Carbon Canyon Road Slope Retaining Wall Project Begins This Monday the 18th

This project starts on Monday.  Note that, though the wall is 200 feet in length, the affected area in terms of warning signs, cones and so forth, will go from the county line to Canyon Hills Road.

They're talking 8 hours a day from 8 a.m. to 4 p.m. each weekday until the end of the year.

San Gabriel Valley Tribune Editorial on Tres Hermanos Ranch

The editorial board of the San Gabriel Valley Tribune has weighed in on the Tres Hermanos Ranch issue and the editorial can be viewed here.

The last post here linked to an article on a request by the cities of Chino Hills and Diamond Bar for a state review on the legality of the sale of the ranch to the City of Industry, so we'll see what is forthcoming from Sacramento.

30 August 2017

Chino Hills & Diamond Bar Seek State Rejection of Tres Hermanos Sale

A new twist to the ongoing saga of the City of Industry re-acquisition of Tres Hermanos Ranch, as the cities of Chino Hills and Diamond Bar are petitioning the State of California to reject the sale or undertake a review to determine if the purchase meets legal criteria.  The stated harm to the cities involves the loss of tax revenue from the lower price ($41.5 million rather than in excess of $100 million) paid by the terms of the 24 August sale.

Read more in this San Gabriel Valley Tribune article.

29 August 2017

City of Industry Reacquires Tres Hermanos Ranch

In a 4-3 vote last Thursday, the Successor Agency to the City of Industry's Urban Development Agency approved the sale of the 2,500-acre Tres Hermanos Ranch, originally acquired by the UDA forty years ago, to the City for $41.5 million.

Tres Hermanos Ranch from the south, March 2016.
Although there had been offers by the City and an Irvine developer of $100 million or more, the lower amount was approved on condition of guarantees by the City for public access to portions of the ranch, in addition to a proposed solar farm intended for the area.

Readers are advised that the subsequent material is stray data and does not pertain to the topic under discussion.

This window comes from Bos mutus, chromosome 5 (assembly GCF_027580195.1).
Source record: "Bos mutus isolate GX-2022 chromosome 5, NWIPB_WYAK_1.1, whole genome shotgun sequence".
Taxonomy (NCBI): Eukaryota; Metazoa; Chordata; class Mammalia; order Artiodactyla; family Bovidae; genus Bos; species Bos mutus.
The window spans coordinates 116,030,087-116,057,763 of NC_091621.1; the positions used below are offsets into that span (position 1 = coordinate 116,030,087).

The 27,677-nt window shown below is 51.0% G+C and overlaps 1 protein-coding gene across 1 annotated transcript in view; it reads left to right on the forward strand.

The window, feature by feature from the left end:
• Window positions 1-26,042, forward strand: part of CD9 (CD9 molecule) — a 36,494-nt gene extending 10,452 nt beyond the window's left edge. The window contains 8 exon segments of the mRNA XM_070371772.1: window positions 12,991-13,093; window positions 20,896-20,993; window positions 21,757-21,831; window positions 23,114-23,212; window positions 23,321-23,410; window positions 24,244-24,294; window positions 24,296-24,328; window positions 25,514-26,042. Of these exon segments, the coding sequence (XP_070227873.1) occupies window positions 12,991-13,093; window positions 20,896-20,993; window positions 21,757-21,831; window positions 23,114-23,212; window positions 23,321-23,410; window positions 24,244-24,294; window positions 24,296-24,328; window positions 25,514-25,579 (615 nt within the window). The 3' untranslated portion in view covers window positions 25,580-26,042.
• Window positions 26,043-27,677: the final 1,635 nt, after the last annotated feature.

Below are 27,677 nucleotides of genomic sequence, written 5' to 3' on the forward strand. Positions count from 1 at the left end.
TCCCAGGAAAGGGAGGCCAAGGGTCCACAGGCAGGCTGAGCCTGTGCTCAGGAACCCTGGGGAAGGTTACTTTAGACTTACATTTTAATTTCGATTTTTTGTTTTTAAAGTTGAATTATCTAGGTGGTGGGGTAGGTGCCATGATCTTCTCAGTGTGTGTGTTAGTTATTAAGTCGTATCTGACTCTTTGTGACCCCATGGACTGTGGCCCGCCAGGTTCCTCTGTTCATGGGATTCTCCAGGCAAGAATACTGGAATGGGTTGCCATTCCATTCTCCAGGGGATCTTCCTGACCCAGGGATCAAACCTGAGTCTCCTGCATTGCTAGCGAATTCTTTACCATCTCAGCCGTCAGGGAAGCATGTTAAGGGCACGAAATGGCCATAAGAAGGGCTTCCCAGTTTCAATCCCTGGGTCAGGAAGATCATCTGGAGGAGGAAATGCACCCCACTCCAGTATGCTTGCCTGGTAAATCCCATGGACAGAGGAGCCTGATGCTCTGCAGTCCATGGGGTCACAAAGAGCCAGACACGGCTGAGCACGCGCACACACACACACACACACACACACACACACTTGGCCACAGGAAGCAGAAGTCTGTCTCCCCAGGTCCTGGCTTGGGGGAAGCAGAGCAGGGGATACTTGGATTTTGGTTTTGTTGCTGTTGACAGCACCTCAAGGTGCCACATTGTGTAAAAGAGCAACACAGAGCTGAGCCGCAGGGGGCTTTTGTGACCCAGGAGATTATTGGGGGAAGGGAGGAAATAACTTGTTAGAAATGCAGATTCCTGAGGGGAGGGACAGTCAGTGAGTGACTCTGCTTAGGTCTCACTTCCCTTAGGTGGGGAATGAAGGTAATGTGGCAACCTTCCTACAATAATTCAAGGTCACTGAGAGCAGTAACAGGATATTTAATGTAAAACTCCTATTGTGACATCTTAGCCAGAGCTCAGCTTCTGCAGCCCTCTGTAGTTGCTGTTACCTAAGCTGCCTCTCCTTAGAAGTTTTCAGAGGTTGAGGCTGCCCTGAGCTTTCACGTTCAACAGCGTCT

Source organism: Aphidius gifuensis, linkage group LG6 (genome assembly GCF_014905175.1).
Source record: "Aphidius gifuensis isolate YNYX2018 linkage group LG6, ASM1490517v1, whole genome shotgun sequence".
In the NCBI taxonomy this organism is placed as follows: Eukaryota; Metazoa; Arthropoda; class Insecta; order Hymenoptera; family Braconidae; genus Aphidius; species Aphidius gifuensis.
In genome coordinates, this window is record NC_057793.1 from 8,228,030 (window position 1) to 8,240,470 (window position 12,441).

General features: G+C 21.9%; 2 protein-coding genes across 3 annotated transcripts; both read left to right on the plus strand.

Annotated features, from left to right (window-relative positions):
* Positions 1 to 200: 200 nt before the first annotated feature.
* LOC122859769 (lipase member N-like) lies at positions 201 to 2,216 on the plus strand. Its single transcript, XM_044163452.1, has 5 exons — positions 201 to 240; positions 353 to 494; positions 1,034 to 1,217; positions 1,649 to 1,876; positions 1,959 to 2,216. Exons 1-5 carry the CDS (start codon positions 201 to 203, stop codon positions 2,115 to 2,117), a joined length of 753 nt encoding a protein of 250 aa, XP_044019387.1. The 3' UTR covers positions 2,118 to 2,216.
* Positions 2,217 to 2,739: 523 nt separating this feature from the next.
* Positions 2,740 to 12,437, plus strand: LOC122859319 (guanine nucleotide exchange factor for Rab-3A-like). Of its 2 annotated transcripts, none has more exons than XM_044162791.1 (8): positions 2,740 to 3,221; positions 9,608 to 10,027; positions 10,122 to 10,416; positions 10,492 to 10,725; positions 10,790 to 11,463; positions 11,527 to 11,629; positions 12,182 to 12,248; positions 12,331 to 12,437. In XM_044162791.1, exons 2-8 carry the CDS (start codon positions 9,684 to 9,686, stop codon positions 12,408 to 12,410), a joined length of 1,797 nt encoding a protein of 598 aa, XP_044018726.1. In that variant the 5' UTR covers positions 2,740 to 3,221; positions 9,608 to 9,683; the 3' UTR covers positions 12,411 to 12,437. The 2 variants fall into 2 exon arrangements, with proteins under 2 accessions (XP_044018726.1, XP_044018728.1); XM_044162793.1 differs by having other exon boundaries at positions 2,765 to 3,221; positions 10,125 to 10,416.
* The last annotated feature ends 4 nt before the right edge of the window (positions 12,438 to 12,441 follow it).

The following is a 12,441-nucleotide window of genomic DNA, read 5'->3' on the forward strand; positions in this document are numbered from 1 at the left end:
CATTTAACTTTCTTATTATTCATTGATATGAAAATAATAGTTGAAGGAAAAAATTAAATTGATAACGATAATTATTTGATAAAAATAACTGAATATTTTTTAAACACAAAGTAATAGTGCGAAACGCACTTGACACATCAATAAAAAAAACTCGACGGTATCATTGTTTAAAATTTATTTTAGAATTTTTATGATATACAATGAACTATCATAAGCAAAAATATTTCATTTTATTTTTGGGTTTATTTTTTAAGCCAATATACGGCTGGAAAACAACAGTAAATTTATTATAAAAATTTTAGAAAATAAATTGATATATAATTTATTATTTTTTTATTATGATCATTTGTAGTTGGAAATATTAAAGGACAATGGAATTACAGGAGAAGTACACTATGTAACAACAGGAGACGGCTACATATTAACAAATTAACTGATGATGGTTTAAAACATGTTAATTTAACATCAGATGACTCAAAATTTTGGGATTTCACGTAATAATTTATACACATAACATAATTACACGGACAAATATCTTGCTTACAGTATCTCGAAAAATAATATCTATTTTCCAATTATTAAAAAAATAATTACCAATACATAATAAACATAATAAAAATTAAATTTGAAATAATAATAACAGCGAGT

Read more in this San Gabriel Valley Tribune article about the purchase.

09 August 2017

18 September Talk on Antonio Maria Lugo and Rancho Santa Ana del Chino

Chino Hills Historical Society Presents:
“A Look Back at Antonio María Lugo and the 
Early Years of the Rancho Santa Ana del Chino”
Monday, September 18th 

The Chino Hills Historical Society will host a presentation by Chino Hills resident and historian Paul R. Spitzzeri at 7:00 p.m. on Monday, September 18th at the Chino Hills Community Center, 14259 Peyton Drive.  Spitzzeri will share the history of Antonio María Lugo and the early years of the Rancho Santa Ana del Chino.

According to Spitzzeri, Antonio María Lugo (1775-1860), born near Monterey, Mexico just six years after the Spanish first settled California, was one of the most prominent and remarkable persons in greater Los Angeles during his lifetime.  A soldier in the Spanish Army during his younger years, Lugo was granted the Rancho San Antonio, encompassing nearly 30,000 acres southeast of Los Angeles.  Later, he and his family acquired the Rancho San Bernardino and Rancho Santa Ana del Chino, the latter including today’s cities of Chino and Chino Hills.

“Lugo was torn by the loss of California to the Americans during a war that included the Battle of Chino, which was fought on what is now Boys Republic,” said Mr. Spitzzeri, “He was known for his forthright personality, hospitality, and strength of character.”

Mr. Spitzzeri has lived in Chino Hills for 20 years.  He is the Museum Director at the Workman and Temple Family Homestead Museum in the City of Industry, where he has worked since 1988. He received his Bachelor of Arts degree and Master of Arts degree in history from California State University, Fullerton and has published on local, regional and state history in many journals and anthologies.  His book, The Workman and Temple Families of Southern California, won a 2009 Award of Merit from the American Association for State and Local History.  Since 2008, Paul has maintained the blog www.carboncanyonchronicle.blogspot.com.

“Paul really captivates the audience as he paints a picture of the history of the area,” said Chino Hills Historical Society President Denise Cattern.  “We are so happy that he has returned to share the story of Antonio María Lugo!”

The Chino Hills Historical Society is a non-profit organization funded through memberships and donations.  For additional information, please call (909) 597-6449 or send an email to chhistory@aol.com.